Why Go to the Museum?

It seems a silly question. We go to the museum to look at art, to learn about it, to gain pleasure from it. But I think going to the museum is particularly important for writers. It’s part of a writer’s training, in a sense, to experience as much as possible and to store what is experienced away, not as though doing research, but storing it in the mind so that what is most important is retained. The sheen on a particular piece of glass, for example. Because we create a sense of reality by describing our fantasies as though they were real, and in order to do that we need to draw from what is real, from our experiences. That’s why monsters are hybrids: we always draw from and recombine reality, and so our fantastical creatures are recombinations.

But in order to do that, in order to describe our fantasies as precisely as possible, we need to have experienced reality widely and fully, and to (this is where it’s not like research) have incorporated it into ourselves. The sheen of that glass needs to become a part of me, a part of my mental equipment so that when I describe a vase in Mother Night’s house, the image comes to me naturally. I write this because when we teach writing workshops, we talk so often about technique, about what the writer should do on paper. But part of being a writer involves working on the self. It involves filling the self with sights and sounds and smells, going to the museum, to the theater, to other countries, trying strange foods. And it involves doing those things consciously, paying attention.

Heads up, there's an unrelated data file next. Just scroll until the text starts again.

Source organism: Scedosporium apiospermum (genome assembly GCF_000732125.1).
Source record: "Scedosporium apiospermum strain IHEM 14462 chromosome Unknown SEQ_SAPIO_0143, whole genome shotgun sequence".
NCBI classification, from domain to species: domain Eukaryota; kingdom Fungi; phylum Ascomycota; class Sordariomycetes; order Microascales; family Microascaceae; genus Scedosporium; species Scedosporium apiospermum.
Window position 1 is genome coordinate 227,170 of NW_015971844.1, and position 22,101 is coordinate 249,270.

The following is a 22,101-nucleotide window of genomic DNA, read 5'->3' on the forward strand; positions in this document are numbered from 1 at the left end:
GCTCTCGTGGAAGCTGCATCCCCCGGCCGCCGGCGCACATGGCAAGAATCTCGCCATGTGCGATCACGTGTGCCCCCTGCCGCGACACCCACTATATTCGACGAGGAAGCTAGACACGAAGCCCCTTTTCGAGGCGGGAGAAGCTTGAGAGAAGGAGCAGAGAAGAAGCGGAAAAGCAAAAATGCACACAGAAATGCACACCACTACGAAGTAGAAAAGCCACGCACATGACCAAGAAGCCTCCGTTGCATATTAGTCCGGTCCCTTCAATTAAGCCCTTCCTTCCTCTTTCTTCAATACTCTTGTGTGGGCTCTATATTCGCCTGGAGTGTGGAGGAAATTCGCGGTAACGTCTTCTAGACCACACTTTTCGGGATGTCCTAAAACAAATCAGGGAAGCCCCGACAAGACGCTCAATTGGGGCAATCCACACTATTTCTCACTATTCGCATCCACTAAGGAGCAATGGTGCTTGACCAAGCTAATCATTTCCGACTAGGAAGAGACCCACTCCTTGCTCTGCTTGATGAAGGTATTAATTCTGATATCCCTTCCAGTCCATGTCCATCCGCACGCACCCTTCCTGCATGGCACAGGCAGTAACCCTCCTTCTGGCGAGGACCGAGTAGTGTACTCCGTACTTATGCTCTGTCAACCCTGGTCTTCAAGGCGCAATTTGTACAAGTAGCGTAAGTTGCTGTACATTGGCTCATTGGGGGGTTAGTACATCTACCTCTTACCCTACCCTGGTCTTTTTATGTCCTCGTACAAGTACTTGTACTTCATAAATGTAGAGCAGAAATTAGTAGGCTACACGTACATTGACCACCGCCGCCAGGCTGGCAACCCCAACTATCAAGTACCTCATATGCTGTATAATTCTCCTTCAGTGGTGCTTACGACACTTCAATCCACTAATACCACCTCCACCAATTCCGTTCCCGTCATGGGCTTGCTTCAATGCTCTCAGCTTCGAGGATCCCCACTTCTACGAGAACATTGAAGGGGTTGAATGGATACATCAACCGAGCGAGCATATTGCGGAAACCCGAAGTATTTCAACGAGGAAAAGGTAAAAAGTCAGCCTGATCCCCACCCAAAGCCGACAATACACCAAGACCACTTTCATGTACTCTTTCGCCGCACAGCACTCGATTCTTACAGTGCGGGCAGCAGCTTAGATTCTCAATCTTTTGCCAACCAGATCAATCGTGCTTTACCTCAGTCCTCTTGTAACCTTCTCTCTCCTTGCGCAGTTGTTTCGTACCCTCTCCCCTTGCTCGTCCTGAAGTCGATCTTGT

Every fall, I teach my students Walter Pater’s Conclusion to Studies in the Renaissance. What I’m talking about here is not so different from what Pater is talking about: he says that we need to experience each moment fully, to live with a certain passionate intensity that involves continual curiosity, observation. Of course, Pater wants us to do so because someday we will die – we are all condemned to death but with an indefinite reprieve, as he tells us – and he wants us to burn with the famous “gemlike flame,” to come as close to eternity as mortal beings can by living, fully living, every moment. My argument here is more instrumental: the writer should live fully, intensely, experiencing art, food, customs and beliefs, in order to create convincing dreams and visions. So that we can participate in the activity of creation, which is in the end a sort of collaborative activity (Vincent Van Gogh and Henry James both help me, for example), and which is, I believe, the activity that makes us most fully human.

Portraits of the writer, about to go the VMFA and within that temple of rose-red-colored stone (not quite half as old as time):

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